9 Reasons that Churches shouldn’t apply for lottery funding

I am continuing to think out loud about churches applying for lottery funding for social action projects. You can see 9 reasons why church’s should receive money from the lottery here.  The views expressed here are not necessarily my own, I am just trying to build the strongest case I can. What do you think friends?

1. Lottery funds are essentially dirty money

The money that comes from the lottery is gained through an immoral source and is therefore contaminated . The ends to which the money is put towards do not justify the means by which the money was gained. A lot of the arguments that are presented below are related to this basic premise.

2. Receiving lottery funding gives implicit consent to gambling

The lottery is a form of gambling that could act as a gateway to other more addictive forms of gambling. Scratch cards are seen to be particularly unhelpful as you are actively encouraged to “chase your losses” by buying  more cards. At its best the church is working with those most vulnerable to gambling addictions and so to be receiving money from the proceeds of gambling is hypocritical.

3. Receiving lottery funding validates the false hope that gambling provides

The lottery has long been described as an implicit tax on the poor because it offers a false hope of escaping poverty through an astronomically unlikely event occurring.  The lottery is a destructive force in society that does not help the poor but actually makes their lives worse because of the money wasted on playing and the false dreams it promotes ( see the EA ACUTE report from 1996).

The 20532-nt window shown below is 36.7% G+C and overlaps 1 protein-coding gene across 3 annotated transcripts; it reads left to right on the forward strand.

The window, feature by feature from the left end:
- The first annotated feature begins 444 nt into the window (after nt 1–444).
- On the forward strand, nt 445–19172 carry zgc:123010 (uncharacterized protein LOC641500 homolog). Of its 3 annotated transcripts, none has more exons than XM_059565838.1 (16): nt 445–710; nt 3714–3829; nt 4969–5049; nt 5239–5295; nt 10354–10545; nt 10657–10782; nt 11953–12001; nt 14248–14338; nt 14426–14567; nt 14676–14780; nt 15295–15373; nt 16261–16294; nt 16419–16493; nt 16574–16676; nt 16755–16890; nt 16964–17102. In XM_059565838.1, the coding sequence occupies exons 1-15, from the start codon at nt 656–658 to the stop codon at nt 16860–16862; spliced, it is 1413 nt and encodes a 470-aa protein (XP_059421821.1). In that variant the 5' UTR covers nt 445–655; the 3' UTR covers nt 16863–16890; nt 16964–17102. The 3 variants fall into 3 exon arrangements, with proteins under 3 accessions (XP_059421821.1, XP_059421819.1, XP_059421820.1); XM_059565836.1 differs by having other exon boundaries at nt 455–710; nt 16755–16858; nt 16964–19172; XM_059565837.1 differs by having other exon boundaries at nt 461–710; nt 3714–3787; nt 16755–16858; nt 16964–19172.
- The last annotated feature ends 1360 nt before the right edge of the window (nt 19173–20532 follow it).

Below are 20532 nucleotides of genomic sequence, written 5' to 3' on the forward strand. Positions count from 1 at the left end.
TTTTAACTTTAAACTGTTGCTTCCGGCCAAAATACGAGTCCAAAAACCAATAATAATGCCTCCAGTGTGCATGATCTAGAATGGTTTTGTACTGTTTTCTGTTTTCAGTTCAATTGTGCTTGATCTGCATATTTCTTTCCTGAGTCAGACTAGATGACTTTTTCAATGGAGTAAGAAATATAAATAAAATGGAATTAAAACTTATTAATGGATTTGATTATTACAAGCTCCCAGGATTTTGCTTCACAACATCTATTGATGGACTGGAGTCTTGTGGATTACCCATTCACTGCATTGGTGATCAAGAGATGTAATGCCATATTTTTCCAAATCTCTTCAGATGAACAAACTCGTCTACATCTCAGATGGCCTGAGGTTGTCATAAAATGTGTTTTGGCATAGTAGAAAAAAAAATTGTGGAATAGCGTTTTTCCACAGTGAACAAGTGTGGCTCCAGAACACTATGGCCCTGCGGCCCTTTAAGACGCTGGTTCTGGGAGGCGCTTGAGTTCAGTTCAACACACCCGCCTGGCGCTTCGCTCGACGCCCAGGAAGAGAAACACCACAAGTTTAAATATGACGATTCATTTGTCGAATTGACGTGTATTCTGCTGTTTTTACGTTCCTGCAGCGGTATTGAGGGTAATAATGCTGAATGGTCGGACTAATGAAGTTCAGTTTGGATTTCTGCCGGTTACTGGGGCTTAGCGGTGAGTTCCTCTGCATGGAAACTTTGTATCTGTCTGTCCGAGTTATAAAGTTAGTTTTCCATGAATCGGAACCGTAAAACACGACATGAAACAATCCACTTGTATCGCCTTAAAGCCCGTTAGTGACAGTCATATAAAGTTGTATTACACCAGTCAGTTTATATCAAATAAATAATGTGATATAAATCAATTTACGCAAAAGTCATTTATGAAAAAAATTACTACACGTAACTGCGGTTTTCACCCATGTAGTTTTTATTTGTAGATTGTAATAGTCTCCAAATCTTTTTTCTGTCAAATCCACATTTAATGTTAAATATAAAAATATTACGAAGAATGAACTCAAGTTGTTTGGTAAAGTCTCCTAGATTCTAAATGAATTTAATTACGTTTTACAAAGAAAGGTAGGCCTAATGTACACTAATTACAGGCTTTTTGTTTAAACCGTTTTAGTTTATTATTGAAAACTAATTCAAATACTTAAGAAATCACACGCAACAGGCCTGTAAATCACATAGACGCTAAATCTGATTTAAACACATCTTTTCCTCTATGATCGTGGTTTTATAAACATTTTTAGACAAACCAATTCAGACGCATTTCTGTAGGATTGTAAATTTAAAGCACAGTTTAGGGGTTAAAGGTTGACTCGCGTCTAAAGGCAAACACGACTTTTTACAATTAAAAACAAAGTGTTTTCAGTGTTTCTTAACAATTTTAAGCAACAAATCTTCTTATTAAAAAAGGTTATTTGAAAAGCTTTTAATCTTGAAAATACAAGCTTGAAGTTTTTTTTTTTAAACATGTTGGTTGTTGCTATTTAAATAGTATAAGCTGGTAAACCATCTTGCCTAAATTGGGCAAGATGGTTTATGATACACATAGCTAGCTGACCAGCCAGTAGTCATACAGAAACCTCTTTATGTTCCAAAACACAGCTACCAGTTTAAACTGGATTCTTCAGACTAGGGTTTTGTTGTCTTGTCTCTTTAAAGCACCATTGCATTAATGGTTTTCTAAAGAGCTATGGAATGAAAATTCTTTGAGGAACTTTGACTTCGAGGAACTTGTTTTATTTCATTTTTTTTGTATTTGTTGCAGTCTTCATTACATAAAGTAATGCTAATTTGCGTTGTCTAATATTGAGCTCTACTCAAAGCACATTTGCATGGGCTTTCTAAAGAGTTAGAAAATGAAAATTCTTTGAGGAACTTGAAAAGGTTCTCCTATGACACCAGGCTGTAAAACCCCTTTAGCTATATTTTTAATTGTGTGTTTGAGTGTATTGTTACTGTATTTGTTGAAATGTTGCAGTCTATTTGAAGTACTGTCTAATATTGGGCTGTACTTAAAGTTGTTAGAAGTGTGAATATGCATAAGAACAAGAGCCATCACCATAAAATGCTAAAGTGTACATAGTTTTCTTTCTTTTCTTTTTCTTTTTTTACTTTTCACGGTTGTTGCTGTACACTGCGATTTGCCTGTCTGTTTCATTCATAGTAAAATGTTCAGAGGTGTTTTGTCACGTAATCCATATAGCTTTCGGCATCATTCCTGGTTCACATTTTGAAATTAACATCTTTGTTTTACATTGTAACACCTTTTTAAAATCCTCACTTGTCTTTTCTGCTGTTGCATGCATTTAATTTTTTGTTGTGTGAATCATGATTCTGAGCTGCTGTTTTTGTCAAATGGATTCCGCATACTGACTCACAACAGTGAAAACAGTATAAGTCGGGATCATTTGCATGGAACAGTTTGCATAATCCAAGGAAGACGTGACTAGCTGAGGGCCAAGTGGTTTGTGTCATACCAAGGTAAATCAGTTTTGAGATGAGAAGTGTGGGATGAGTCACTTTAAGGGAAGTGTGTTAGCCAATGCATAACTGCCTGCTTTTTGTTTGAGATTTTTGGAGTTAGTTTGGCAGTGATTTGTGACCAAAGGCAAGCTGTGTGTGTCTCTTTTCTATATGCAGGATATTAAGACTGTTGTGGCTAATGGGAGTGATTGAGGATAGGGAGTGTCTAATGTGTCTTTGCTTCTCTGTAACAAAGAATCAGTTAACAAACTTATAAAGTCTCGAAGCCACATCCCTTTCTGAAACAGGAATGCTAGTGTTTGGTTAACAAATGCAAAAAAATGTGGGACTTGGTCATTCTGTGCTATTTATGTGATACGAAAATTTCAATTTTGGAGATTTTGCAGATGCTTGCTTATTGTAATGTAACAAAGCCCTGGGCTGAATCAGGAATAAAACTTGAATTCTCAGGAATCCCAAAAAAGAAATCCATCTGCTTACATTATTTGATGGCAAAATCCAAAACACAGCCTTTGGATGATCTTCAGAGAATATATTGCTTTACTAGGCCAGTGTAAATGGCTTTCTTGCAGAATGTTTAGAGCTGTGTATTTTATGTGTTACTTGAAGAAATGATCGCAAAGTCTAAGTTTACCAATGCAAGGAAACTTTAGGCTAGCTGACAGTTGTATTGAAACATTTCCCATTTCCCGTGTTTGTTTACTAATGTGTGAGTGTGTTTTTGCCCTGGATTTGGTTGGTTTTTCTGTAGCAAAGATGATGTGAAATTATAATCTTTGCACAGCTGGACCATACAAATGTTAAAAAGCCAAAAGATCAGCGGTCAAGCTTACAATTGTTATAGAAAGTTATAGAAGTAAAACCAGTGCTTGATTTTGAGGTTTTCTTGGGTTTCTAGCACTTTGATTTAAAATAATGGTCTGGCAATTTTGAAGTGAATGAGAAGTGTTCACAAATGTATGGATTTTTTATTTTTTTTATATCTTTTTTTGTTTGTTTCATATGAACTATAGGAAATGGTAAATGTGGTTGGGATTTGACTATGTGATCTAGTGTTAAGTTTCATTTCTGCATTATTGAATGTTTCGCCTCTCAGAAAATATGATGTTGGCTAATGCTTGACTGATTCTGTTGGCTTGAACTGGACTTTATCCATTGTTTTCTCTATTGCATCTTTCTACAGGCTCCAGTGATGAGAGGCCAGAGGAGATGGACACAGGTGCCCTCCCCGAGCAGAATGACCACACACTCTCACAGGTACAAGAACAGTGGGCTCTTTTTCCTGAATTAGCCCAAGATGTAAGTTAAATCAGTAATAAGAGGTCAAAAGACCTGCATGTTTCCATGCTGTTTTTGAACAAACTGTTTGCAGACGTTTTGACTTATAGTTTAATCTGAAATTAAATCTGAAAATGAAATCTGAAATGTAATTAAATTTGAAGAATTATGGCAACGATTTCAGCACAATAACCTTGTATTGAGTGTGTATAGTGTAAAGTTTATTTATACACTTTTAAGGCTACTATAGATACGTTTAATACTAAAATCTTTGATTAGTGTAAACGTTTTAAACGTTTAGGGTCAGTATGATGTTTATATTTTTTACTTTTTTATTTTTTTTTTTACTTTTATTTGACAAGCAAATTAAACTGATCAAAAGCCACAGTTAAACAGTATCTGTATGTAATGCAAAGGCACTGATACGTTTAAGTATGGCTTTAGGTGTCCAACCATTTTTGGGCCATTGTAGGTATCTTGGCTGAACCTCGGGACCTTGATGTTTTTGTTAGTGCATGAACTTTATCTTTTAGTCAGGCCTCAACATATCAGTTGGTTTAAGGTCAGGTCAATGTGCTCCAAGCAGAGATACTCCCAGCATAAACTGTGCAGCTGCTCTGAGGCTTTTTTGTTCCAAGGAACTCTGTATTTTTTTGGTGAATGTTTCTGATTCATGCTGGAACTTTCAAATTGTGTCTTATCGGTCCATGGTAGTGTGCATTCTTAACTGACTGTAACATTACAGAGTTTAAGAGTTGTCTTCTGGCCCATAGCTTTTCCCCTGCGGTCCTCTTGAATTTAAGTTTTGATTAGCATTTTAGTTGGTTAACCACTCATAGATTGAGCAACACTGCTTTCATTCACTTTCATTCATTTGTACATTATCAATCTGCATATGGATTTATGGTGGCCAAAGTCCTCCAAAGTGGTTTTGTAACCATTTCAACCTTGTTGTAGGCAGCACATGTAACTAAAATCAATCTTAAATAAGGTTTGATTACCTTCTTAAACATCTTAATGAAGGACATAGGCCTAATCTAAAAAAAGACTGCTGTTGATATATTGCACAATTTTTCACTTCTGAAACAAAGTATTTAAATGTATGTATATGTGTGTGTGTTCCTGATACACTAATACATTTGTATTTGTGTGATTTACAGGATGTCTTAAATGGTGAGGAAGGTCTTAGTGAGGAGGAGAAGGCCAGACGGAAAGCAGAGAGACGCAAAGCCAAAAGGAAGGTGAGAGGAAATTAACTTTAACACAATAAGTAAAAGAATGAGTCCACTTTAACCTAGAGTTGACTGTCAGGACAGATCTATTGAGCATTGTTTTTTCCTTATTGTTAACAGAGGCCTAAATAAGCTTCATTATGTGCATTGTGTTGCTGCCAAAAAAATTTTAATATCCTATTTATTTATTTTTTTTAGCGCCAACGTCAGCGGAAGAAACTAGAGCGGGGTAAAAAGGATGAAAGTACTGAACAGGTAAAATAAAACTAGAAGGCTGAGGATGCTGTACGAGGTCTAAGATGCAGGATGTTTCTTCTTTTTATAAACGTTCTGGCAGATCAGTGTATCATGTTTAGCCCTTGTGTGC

4. Receiving lottery could restrict or redirect the activities of a church

As the saying go “He who pays the piper calls the tunes.” So churches that chase lottery funding may well reshape their community work so that it meets the lottery funding parameters – this will be towards social amelioration work rather than evangelism.

5. Receiving lottery funding model bad stewardship

Rather than wasting money on the lottery people should either give money directly to good causes. The support of good causes is merely a conscience easing aspect of the work .

 “In the year ending 31 March 2013, 28% of total National Lottery revenue was returned to the Good Causes”

The lottery both discourages people from giving selflessly it also encourages gambling instead of saving as a way out of poverty.

6. God’s people should pay for God’s work

Rather than rely on pay outs from external sources, the church should pay for its own ministry. Even in its work amongst the poor there is more profound public witness if the church is seen to be doing it with its own funds rather than relying on lottery funds.

7 Unequally yoked

Receiving money from the lottery unhelpfully ties the church to a secular agency that would then have a degree of control  over the church’s ministry. The church should be free to do what God has called it to and not reliant on

8. The lord owns the cattle on a thousand hills

God is rich enough to be able to supply the needs of his people to do the work that he has called them to do. To go cap in hand to the lottery is admission that we don’t believe God is able to provide.

9. Receiving lottery funding  demotivates Christian giving